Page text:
The Online Edition of the Annandale High School Newspaper.

The A-Blast

The Online Edition of the Annandale High School Newspaper.

The A-Blast

The Online Edition of the Annandale High School Newspaper.

The A-Blast

Visiting Acorn Community

The throng of toothbrushes in the community bathroom.
This story was updated on 8/24. To see the final update, go here.

Week One

A beehive. Acorn is like a beehive. Except with no queen bee.

A multitude of faces pop in and out, each with their own thoughts and tasks for the day. Everyone has their share of work and goes about doing what they wish, whether it be to support the community directly or to relax the whole day.

Established in 1993 in rural Virginia, Acorn is an egalitarian community determined to keep their founding principles such as equal opportunities and sustainability strong.

As an avid natural gardener, in school and out, I thought that visiting Acorn would be a great experience. Not only have I learned more about maintaining crops and saving seed, but how an international community functions from the inside out.

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Notable aspects of the community are the Rota, where residents can sign up for chores for the week; the Announcement Board, where information can be put up for everyone to see and the weekly meetings on Thursday and Sunday. Meetings are held so that the community can talk about any issues they find are of importance, and make decisions by consensus—some meetings have lasted for five hours—with breaks, of course.

Aptly named in the center of the compound, is Heartwood, the building where all the aforementioned facets are located. Lunch and dinner are made daily by those who sign up on the Rota, while people are on their own for breakfast. Resources are cheaper because the community can buy everything they need in surplus!

My first few days at Acorn I was introduced to sustainable apparatuses like the compost toilet and the RECollective, a building made of processed straw bales that keeps cool in the summer and warm in the winter.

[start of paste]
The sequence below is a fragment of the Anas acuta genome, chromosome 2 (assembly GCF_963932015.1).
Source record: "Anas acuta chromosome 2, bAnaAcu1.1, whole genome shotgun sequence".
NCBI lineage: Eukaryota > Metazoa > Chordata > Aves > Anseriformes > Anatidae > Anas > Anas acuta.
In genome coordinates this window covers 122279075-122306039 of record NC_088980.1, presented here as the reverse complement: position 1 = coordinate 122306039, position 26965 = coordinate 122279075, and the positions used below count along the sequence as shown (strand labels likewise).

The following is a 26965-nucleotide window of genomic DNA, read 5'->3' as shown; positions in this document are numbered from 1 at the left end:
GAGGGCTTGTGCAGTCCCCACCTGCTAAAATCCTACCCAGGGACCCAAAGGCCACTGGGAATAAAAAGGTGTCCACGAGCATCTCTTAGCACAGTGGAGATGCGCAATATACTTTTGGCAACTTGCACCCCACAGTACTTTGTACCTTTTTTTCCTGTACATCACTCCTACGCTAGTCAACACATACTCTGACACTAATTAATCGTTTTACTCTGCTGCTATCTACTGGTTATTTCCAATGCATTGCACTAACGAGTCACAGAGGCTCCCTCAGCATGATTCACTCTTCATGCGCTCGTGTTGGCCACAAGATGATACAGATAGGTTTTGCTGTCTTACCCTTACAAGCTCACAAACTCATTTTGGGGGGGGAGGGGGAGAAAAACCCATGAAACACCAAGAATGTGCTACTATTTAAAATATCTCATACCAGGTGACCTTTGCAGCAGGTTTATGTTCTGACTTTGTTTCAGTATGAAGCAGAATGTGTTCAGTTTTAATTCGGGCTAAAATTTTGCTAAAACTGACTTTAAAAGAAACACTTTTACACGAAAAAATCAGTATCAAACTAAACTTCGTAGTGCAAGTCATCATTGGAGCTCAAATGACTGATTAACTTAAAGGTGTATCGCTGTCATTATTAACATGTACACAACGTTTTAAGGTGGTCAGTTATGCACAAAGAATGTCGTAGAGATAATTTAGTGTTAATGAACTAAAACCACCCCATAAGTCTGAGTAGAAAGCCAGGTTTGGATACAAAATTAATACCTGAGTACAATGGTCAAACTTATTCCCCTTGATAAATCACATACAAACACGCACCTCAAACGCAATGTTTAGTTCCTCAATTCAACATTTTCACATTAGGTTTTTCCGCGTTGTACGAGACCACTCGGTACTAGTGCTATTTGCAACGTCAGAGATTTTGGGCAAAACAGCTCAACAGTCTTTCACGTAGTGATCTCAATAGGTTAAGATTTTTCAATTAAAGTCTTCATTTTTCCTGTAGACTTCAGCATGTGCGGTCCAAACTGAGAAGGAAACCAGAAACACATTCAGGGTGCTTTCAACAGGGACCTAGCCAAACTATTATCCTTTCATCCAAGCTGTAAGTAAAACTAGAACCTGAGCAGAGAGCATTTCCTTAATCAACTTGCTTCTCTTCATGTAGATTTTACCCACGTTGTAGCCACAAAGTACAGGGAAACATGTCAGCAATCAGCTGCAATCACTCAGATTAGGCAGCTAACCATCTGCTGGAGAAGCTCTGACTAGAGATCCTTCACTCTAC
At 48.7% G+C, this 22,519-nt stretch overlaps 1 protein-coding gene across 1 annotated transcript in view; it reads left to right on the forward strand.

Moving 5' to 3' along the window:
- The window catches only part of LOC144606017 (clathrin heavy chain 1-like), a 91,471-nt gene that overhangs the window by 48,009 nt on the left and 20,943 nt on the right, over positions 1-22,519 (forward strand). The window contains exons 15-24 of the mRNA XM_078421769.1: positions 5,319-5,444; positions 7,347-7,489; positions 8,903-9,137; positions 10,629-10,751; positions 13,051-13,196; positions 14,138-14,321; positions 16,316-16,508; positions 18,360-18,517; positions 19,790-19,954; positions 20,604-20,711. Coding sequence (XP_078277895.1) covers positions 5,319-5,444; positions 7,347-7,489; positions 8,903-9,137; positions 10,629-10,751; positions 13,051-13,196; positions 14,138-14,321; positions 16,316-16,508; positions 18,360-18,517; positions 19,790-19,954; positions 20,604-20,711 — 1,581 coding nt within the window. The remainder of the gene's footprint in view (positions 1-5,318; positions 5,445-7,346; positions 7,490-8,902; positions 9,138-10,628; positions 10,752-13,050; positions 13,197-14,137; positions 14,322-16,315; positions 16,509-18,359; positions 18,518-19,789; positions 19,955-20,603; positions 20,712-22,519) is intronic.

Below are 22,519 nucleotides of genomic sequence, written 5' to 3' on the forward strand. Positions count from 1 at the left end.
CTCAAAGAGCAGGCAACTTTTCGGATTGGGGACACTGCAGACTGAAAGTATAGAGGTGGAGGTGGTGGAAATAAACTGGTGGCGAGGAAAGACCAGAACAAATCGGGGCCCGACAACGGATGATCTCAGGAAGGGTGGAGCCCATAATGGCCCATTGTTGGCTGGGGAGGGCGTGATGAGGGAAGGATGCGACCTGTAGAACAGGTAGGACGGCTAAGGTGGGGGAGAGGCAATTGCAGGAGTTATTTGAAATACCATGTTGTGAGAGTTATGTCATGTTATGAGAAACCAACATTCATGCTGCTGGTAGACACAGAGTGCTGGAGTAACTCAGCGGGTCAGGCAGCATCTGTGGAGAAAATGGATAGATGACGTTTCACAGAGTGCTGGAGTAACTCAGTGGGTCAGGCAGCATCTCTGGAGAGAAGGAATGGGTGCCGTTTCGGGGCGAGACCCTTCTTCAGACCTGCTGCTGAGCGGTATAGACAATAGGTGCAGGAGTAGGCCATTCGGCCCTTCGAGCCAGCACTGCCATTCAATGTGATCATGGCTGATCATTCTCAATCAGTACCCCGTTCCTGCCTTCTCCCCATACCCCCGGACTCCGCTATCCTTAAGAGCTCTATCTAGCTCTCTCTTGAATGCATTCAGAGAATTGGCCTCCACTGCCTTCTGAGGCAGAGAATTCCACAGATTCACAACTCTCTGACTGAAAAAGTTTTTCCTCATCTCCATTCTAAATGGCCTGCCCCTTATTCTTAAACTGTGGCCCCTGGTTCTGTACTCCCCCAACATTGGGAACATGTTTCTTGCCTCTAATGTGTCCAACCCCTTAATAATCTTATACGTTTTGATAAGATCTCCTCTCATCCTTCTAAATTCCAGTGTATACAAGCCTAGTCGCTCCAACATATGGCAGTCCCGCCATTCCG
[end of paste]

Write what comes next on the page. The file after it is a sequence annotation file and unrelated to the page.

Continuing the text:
I learned the ins and outs of the kitchen my fourth day, making a saucy tomato dish with the same variety of tomatoes I harvested that morning labeled “party in your mouth”—meals are usually labeled with “vegan, meat, onions, etc.” for people who are sensitive to certain foods.

Besides weeding and harvesting, I fixed bean trellises after a storm knocked them down. Garden work is never done here. There is always something to do. People can pack suitable seeds in the seed office and ship them off to customers, while outside others, like myself, are planting new crops and putting compost over them.

Hopefully, next week I’ll be able to work at Twin Oaks, the mother community of Acorn, for a day and see their side of things.

For now, here at Acorn, we’re gearing up for the biggest celebration of the year tomorrow, called the Rave.

Week Two

With my second week at Acorn at coming to a close, I have become closer to the bees in the beehives, perhaps even turning into one myself.

Living with 40 people and interacting with different people everyday inclines one to experience life from every angle, even if through secondary means. Everyone here has a story, and all of us are still writing it day by day, lending our eyes and ears to absorb each other’s stories.

The community has seen people come and go, and I have noticed that this is the nature of such places. Acorn is welcoming to those who are called to it, but many of us seem to find that life spirits us elsewhere, whether for just awhile, or for years. New visitors grace the halls of Heartwood, taking the place of old pillars that took off to pursue new passions.